Guttural Pouches - Anatomy & Physiology

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Equine Guttural Pouch - Copyright David Bainbridge

Also known as: Auditory Tube Diverticulum


The Guttural Pouch is present only in members of the order Perissodactyla (nonruminant ungulates: horses, tapirs, rhinoceros) and another small band of small mammals including Hyraxes, certain bats and a South American mouse.

The guttural pouches are paired ventral diverticulae of the eustachian (auditory) tubes, formed by escape of mucosal lining of the tube through a relatively long ventral slit in the supporting cartilages. The auditory tube connect the nasal cavity and middle ear and the diverticulum dilates to form pouches which can have a capacity of 300-500ml in the domestic horse. The pouches are normally air filled.


The Guttural Pouch is located below the cranial cavity, towards the caudal end of the skull/wing of atlas. It is covered laterally by the Pterygoid muscles, parotid and mandibular glands. The floor lies mainly on the pharynx and beginning of the Oesophagus. The medial retropharyngeal lymph node lies between the pharynx and ventral wall of the pouches.

Right and left pouches are separated dorsomedially by rectus capitis ventralis and longus capitis muscles. Below this, by fused walls of the two pouches, the median septum is formed.

Each pouch is moulded to the stylohyoid bone which divides the medial and lateral compartments, the medial compartment being approximately double the size of the lateral one and extends further caudally and ventrally.

The guttural pouch has close association with many major structures including several cranial nerves (glossopharyngeal, vagus, accessory, hypoglossal), the sympathetic trunk and the external and internal carotid arteries. The pouch directly covers the temporohyoid joint. The pouch has an extremely thin wall which is lined by respiratory epithelium which secretes mucus. This normally drains into the pharynx when the horse is grazing.

Several cranial nerves and arteries lie directly against the pouch as they pass to and from foramina in the caudal part of the skull (vessels within mucosal folds that indent the pouches):

Medial Compartment:

Cranial nerves IX, X, XI, XII.
Continuation of the sympathetic trunk beyond the cranial cervical ganglion.
Internal carotid artery.

Lateral Compartment:

Cranial nerve VII - limited contact with the dorsal part of the compartment.
External carotid artery crosses the lateral wall of the lateral compartment in its approach (as maxillary artery) to the atlas canal. The external maxillary vein is also visible.


Natural drainage of the pouch is throught the slit-like (pharyngeal) openings of the eustachian tube in the lateral wall of the nasopharynx. The connection opens when the horse swallows and grazing normally provides drainage. However, most of the pouch is ventral to his slit, and therefore drainage may be rather ineffective. If blocked, secretions accumulate and the pouch distends producing a palpable swelling.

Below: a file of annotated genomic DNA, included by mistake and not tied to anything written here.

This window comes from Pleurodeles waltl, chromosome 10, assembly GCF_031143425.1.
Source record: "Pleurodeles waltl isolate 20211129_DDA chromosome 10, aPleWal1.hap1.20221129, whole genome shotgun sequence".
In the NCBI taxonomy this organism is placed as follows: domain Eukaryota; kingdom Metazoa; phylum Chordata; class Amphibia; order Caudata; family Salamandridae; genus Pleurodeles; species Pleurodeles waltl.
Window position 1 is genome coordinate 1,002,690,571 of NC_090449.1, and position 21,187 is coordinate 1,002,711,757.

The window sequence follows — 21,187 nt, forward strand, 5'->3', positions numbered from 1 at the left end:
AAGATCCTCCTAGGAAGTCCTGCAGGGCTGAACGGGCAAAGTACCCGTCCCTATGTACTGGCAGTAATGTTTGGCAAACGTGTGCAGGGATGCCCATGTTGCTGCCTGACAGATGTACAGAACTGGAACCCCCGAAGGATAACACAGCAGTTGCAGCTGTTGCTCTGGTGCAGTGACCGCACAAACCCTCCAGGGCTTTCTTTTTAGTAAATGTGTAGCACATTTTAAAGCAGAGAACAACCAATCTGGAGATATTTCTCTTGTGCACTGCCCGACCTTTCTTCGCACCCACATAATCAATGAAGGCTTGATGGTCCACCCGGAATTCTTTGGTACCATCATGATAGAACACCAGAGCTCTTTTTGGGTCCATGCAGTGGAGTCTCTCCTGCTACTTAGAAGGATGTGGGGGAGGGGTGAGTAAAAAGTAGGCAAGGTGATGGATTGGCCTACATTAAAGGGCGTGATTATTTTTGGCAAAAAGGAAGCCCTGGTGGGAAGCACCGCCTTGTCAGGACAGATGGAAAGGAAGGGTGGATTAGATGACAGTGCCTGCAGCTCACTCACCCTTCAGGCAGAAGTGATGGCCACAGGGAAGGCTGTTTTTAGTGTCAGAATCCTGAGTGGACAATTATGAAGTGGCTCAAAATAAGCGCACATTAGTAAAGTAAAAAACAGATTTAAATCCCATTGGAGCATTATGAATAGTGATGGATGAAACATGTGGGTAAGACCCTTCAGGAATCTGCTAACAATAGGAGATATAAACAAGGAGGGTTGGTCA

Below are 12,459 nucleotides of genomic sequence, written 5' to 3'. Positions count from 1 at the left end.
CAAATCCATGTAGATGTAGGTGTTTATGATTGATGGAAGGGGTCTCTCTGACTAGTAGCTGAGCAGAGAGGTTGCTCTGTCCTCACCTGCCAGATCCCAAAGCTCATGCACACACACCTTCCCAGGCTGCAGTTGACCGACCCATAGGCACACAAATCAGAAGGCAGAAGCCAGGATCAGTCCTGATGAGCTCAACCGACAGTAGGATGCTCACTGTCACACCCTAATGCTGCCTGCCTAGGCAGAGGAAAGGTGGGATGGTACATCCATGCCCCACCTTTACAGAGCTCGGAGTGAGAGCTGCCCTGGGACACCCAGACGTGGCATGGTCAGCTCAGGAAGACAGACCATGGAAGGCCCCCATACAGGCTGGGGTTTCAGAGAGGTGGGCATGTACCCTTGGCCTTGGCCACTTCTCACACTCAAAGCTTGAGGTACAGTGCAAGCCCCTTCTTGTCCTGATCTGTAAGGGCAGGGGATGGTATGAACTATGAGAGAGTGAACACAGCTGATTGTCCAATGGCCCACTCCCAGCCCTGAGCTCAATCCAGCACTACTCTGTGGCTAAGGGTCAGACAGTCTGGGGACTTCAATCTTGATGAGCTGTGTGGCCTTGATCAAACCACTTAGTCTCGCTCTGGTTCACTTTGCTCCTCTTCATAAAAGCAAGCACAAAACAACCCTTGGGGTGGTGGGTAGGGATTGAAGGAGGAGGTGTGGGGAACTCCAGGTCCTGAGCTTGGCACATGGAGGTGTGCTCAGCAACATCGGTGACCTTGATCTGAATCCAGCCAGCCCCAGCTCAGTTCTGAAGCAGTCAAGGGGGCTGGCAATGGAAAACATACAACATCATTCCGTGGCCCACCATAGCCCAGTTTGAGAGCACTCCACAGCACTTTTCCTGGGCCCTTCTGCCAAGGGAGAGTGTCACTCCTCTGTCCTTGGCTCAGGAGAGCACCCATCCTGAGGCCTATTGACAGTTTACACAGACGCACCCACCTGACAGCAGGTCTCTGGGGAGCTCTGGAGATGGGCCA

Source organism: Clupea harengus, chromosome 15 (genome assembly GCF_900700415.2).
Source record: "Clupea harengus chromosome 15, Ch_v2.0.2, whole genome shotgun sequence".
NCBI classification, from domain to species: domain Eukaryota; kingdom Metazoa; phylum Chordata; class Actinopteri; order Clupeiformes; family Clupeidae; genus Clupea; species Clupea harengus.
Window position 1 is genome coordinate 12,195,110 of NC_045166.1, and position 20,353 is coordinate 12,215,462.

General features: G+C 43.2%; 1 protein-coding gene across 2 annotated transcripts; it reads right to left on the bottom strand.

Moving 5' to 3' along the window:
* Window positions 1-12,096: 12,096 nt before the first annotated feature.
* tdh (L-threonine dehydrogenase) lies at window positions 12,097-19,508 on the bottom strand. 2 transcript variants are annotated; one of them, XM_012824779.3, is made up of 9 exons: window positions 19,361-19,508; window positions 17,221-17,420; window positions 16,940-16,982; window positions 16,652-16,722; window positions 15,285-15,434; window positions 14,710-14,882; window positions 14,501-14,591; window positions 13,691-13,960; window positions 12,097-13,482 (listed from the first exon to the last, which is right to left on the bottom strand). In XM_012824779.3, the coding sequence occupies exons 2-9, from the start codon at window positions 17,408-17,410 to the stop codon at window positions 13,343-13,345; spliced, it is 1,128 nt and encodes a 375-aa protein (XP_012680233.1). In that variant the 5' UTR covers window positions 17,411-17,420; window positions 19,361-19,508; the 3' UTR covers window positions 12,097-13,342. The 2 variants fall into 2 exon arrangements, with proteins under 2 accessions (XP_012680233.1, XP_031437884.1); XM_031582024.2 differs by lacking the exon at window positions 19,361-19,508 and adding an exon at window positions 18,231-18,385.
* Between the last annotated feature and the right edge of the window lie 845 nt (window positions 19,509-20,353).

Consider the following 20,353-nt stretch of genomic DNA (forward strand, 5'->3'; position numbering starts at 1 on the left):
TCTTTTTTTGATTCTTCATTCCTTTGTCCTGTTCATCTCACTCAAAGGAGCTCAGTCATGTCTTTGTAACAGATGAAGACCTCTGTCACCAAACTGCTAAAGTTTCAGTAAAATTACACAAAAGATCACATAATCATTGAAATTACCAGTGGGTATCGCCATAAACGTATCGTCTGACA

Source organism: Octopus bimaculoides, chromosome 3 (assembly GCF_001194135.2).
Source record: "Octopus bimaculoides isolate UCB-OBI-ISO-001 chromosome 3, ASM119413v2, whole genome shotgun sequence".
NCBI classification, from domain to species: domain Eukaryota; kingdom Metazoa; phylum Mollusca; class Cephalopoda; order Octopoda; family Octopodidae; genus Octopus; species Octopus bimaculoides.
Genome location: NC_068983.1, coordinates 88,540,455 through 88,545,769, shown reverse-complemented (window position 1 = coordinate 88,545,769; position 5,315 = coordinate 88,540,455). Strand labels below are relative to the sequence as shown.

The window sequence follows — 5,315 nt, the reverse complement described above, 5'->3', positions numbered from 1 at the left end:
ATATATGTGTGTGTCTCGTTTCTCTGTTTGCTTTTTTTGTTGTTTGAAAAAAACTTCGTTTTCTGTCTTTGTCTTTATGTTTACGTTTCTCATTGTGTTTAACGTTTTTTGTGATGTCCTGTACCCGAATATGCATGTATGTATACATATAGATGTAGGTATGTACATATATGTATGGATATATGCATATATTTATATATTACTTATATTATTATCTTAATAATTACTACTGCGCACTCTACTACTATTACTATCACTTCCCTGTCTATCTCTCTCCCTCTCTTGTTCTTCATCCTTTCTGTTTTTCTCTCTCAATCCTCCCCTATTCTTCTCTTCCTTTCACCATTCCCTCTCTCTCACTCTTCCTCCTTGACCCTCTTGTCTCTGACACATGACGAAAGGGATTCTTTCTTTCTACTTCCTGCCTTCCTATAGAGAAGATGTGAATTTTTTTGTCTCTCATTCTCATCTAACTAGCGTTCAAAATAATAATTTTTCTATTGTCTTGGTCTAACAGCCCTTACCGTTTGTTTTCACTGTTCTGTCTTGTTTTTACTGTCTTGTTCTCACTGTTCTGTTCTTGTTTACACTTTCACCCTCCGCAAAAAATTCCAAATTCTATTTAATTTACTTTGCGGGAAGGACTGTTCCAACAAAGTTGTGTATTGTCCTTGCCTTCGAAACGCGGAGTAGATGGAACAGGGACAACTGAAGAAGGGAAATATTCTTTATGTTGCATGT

The function of the guttural pouches has been shown with experimental data to participate in the rapid cooling of arterial blood destined for the brain and surrounding structures. In other words, the horse's guttural pouches are 'brain-cooling devices', cooling blood within the internal carotid arteries during hyperthermia that occurs during heavy exercise.[1][2] However, this proven function has been called into question by another study that neither examined the guttural pouches nor the internal carotid arteries;[3] and others have argued that a cooling function would require an unattainable high rate of inspiratory air flow partly diverted into the guttural pouches.[4]

The issue of necessary guttural pouch air flow rates, to provide rapid cooling of the internal carotid arteries, has been solved by further supporting evidence from microvascular studies of the guttural pouch mucosa.[5] Many of the guttural pouch mucosal superficial arterioles and capillaries extend outwards, forming two types of vascular plexuses surrounding the internal carotid arteries: one with capillary bundles parallel to the internal carotid arteries in the outer layer of the tunica adventitia (outer peri-arterial plexus) and the other with vein-artery-vein triads within the inner layer of the tunica adventitia (inner peri-arterial plexus). These guttural pouch microvascular plexuses, engulfing the internal carotid arteries, are typical of countercurrent heat exchangers recognised in other animal species, supporting the data that guttural pouches participate in selective brain cooling, even at lower air flow rates.

This completes the triad of internal carotid artery cooling that protects the horse's brain from hyperthermia. The triad including the function of guttural pouches achieving arterial cooling, via both by utilizing inspiratory air cooling as well as microvascular countercurrent heat exchangers surrounding internal carotid arteries, and finally afterwards where the internal carotid arteries project upwards passing through the intracranial cavernous venous sinuses accepting cooled venous blood from the nasal sinuses.[6]


pathology of guttural pouches


Dyce, K.M., Sack, W.O. and Wensing, C.J.G. (2002) Textbook of Veterinary Anatomy. 3rd ed. Philadelphia: Saunders.

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